|Abstract||Approximately half of natural global biological dinitrogen (N2) fixation takes places in the oceans. Estimates suggest that cyanobacteria including the filamentous genus Trichodesmium and unicellular groups like Crocosphaera collectively contribute the majority of oceanic N₂ fixation. Rapidly changing environmental factors such as the rising atmospheric partial pressure of carbon dioxide (pCO₂), shallower mixed layers (higher light intensities) and changes in nutrient fluxes to the euphotic zone (from both deep water and atmospheric inputs) will likely affect N₂-fixation rates in the future ocean. Several studies using laboratory cultures of Trichodesmium erythraeum and Crocosphaera watsonii have documented increased N₂-fixation rates when pCO₂ was doubled from present-day atmospheric concentrations (~380 ppm) to 100-year projected future levels (~750 ppm). Because marine N and C biogeochemistry are tightly linked, this potential impact on the N cycle will likely have important consequences for the C cycle. These findings provided impetus for examining effects of elevated pCO₂ on N₂-fixation rates in combination with other environmental factors like iron (Fe), phosphorus (P), and light. Thus, I examined interactive effects of light and pCO₂ on growth, N₂- and CO₂-fixation rates by two strains of T. erythraeum (GBRTRLI101 and IMS101) in laboratory semi-continuous cultures. The effect of elevated pCO₂ on gross N₂-fixation rates was high in cultures (GBRTRLI101 and IMS101) growing under low (38 μmol quanta m⁻² s⁻¹) and mid irradiances (100 μmol quanta m⁻² s⁻¹), but this effect was reduced at high light (220 μmol quanta m⁻² s⁻¹). This study suggests that elevated pCO₂ may have a strong positive effect on gross N₂ fixation by Trichodesmium in intermediate and bottom layers of the euphotic zone, but perhaps not in light-saturated upper layers of the oceans. I also examined the combined effects of irradiance and pCO₂ on growth, N₂- and CO₂-fixation rates in two western tropical Atlantic Ocean isolates of C. watsonii (WH0401 and WH0402). In both strains, cellular growth, gross N₂- and CO₂-fixation rates were reduced in low-pCO₂-acclimated cultures (190 ppm) relative to present-day (~385 ppm) or future (~750 ppm) pCO₂ treatments. Unlike previous reports for C. watsonii (WH8501), however, N₂-fixation rates did not increase further in cultures acclimated to 750 ppm relative to those maintained at present-day pCO₂. Both increasing irradiance (p<0.001) and pCO₂ (p<0.03) had a significant negative effect on gross:net N₂-fixation rates in WH0402 and trends were similar in WH0401, implying that retention of fixed N was enhanced under elevated irradiance and pCO₂. These results also imply that growth rates and N2-fixation rates of WH0401 and WH0402 respond differently to changing pCO₂. These data, along with previously reported results, suggest that C. watsonii may have wide-ranging, strain-specific responses to changing irradiance and pCO₂, emphasizing the need to examine a range of isolates within this genus. In the third chapter, I examine three-way interactions between pCO₂, P availability, and irradiance in a Pacific Ocean isolate of C. watsonii (WH0003). First, I document P requirements for growth, N₂- and CO₂-fixation rates by generating Monod functional response curves under high and low pCO₂ and light conditions. The effect of elevated pCO₂ on these physiological rates was greatly enhanced under low P conditions in comparison with P-replete cultures, due to a high threshold concentration of P for these rates in low-pCO₂-acclimated cultures. This trend was consistent under low (40 μmol quanta m⁻² s⁻¹) and high (150 μmol quanta m⁻² s⁻¹) irradiance, and suggests that the P demand for growth of C. watsonii decreases with increasing pCO₂. The effect of elevated pCO₂ on N₂-fixation rates was reduced 8-fold under low light in comparison with high-light-acclimated cultures (p<0.05), reflecting a light-pCO₂ interactive trend opposite to that documented for Trichdodesmium. This difference in the interactive effect of light and pCO₂ on N₂ fixation by Crocosphaera when compared with Trichodesmium might be caused by the different N₂-fixation strategies that they use (temporal vs. spatial separation of N₂ and CO₂ fixation). These studies emphasize the need to examine interactive effects of multiple environmental variables on a variety of oceanic N₂ fixers to accurately predict effects of global change on the N and C cycles.|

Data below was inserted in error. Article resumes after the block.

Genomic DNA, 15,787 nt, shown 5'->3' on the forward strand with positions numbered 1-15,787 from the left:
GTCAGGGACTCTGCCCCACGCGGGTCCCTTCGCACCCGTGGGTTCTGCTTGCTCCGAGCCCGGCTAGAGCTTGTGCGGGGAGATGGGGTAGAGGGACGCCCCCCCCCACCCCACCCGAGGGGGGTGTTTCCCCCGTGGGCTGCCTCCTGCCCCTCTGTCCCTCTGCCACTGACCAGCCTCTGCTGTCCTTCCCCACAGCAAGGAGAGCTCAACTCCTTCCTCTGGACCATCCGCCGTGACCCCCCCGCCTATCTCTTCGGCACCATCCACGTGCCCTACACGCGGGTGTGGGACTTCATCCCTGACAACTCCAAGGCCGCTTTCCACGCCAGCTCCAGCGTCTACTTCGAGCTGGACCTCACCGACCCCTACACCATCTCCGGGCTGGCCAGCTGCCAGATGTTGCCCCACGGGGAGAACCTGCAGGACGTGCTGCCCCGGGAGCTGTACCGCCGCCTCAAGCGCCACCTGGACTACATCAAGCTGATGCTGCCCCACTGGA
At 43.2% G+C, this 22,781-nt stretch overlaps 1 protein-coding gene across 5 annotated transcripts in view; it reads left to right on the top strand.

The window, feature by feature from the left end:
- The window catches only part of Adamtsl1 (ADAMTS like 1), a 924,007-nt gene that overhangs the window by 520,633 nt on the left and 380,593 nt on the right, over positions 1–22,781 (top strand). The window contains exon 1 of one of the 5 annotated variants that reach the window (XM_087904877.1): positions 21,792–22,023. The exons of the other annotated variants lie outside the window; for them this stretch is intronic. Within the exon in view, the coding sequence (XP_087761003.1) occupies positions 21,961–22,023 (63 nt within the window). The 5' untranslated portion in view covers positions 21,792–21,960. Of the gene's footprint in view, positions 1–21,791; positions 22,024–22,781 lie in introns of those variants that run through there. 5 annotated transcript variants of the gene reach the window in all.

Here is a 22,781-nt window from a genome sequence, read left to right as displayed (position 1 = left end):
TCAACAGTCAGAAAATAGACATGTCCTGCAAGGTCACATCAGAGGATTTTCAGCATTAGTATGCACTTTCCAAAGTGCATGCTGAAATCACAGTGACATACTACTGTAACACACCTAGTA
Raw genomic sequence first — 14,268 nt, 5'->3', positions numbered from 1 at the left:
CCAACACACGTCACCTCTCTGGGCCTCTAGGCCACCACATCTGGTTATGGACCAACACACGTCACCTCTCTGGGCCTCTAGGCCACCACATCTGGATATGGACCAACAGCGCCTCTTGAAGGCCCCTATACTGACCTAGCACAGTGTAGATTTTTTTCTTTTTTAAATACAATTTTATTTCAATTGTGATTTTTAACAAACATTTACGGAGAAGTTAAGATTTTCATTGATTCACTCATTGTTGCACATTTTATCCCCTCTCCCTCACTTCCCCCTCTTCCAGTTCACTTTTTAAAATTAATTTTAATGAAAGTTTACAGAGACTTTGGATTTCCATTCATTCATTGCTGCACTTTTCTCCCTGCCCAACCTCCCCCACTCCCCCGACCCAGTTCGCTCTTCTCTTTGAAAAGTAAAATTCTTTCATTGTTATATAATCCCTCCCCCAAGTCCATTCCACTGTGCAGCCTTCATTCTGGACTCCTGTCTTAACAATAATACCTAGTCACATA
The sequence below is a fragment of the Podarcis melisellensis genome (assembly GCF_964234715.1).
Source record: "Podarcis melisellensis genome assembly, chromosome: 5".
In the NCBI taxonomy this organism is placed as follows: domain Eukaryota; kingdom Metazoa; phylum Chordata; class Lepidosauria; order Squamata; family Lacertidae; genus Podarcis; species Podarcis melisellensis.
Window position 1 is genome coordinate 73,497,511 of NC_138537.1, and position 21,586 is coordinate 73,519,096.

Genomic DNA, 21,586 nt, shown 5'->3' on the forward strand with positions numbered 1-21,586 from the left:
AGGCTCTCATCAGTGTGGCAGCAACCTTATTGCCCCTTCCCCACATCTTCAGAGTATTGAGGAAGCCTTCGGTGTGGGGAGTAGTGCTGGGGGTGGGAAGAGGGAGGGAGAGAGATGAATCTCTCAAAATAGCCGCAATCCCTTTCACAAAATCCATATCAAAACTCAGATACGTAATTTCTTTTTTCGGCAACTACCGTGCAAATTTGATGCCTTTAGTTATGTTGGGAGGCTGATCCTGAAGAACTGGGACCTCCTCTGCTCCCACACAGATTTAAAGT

|Keyword||nitrogen fixation; carbon dioxide; global change; Trichodesmium; Crocosphaera; light; phosphorus|